The first tool you need to have is a reliable laptop. For crying out loud, don’t be a cheapskate when it comes to your machine. This will contain all of your clients’ files, so make sure it has enough space. It will also run all the apps you need, so it better be fast.

You don’t like apps to take forever to open, do you?


You’re working remotely; thus, it’s safe to say that the Internet will be as crucial as the air you breathe.

So get the most reliable connection. It can be DSL, Fiber, or Wireless. But if you plan to be traveling a lot, make sure to have a pocket Wi-Fi device with you.

Accounting Software

Accounting software should be your only choice if you’re planning to be a freelancer. Spreadsheets are good, but they’re inefficient.

Accounting software, on the other hand, makes it easier for you to track financial data, collaborate with your clients, and switch accounts anytime you want.

For local clients, Oojeema offers a plan starting at only PhP800/month. For international ones, there are other options for a higher price.

Find your clients

Once you’ve covered everything above, it’s time for you to get your first client. We know it will be daunting, so we’ve got that covered for you.

We listed down several ways to get you accounting clients, and here is the first part. Make sure to check the other lists and other tips to get you more clients.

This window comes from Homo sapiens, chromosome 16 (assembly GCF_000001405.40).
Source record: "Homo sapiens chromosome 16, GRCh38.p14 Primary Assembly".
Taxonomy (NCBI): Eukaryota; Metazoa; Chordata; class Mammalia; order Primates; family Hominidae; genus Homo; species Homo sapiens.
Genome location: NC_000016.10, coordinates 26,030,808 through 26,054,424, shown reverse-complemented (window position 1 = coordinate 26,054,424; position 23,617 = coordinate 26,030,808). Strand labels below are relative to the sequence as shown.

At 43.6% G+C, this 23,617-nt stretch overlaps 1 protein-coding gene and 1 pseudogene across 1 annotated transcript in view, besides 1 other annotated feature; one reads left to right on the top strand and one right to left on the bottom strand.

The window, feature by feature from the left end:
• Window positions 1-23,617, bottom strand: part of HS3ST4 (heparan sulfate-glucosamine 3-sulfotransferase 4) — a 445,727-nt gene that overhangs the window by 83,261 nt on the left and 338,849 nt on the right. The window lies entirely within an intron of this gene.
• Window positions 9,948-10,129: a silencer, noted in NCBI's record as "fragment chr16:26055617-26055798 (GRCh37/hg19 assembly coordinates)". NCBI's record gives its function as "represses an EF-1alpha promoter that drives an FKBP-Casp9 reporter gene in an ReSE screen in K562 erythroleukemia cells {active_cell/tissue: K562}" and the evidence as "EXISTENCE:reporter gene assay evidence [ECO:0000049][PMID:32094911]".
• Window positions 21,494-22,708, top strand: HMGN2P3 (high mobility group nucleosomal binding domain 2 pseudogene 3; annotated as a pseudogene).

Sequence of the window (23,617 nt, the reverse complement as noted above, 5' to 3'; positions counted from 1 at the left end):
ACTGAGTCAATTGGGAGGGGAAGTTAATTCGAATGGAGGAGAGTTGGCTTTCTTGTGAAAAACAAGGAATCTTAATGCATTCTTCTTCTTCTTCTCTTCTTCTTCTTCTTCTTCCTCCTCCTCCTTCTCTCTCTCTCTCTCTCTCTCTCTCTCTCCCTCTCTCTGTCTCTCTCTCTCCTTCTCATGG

Practice professionalism

This may be a given, but sadly, not everyone understands how crucial this is.

Bookkeeping and accounting are vital to every business. One wrong number could mean a hefty penalty from the BIR.

Thus aside from all the points listed above, you have to ensure that you are ethical and professional in all your dealings.

Monster listed down ten ways to show professionalism and here are some of them:

  • Competence. Being good at what you do is part of being a professional. If a client asks you to perform a task that’s still Greek to you, be upfront with it.
  • Reliability.  This means you should be able to keep private information confidential, meet deadlines, be consistently accurate in all tasks, show up on time at meetings, etc.
  • Honesty. Our culture has the tendency to sugarcoat a problem or avoid the issue altogether to steer clear from confrontations and arguments. If you made a mistake, let your client know about it and at the same time offer solutions to the problem it may have caused.
  • Respect. You will meet different types of clients. Being respectful to each one of them is necessary. However, you should also know when to stand your ground to avoid being a doormat. Mike Michalowicz suggests acknowledging their points but do not always agree.
  • Stay up-to-date. This may not typically relate to professionalism, but keeping yourself updated, particularly in terms of theories and practices in accounting, leaves the impression that you want to deal with clients’ concern the best way possible. And that is something your clients will value.

By and large

Being a freelance accountant starts with getting yourself out there, proving that you have what it takes to solve clients’ problems.

Basically, it starts getting the right education, license, and certification coupled with enough experience and untainted reputation.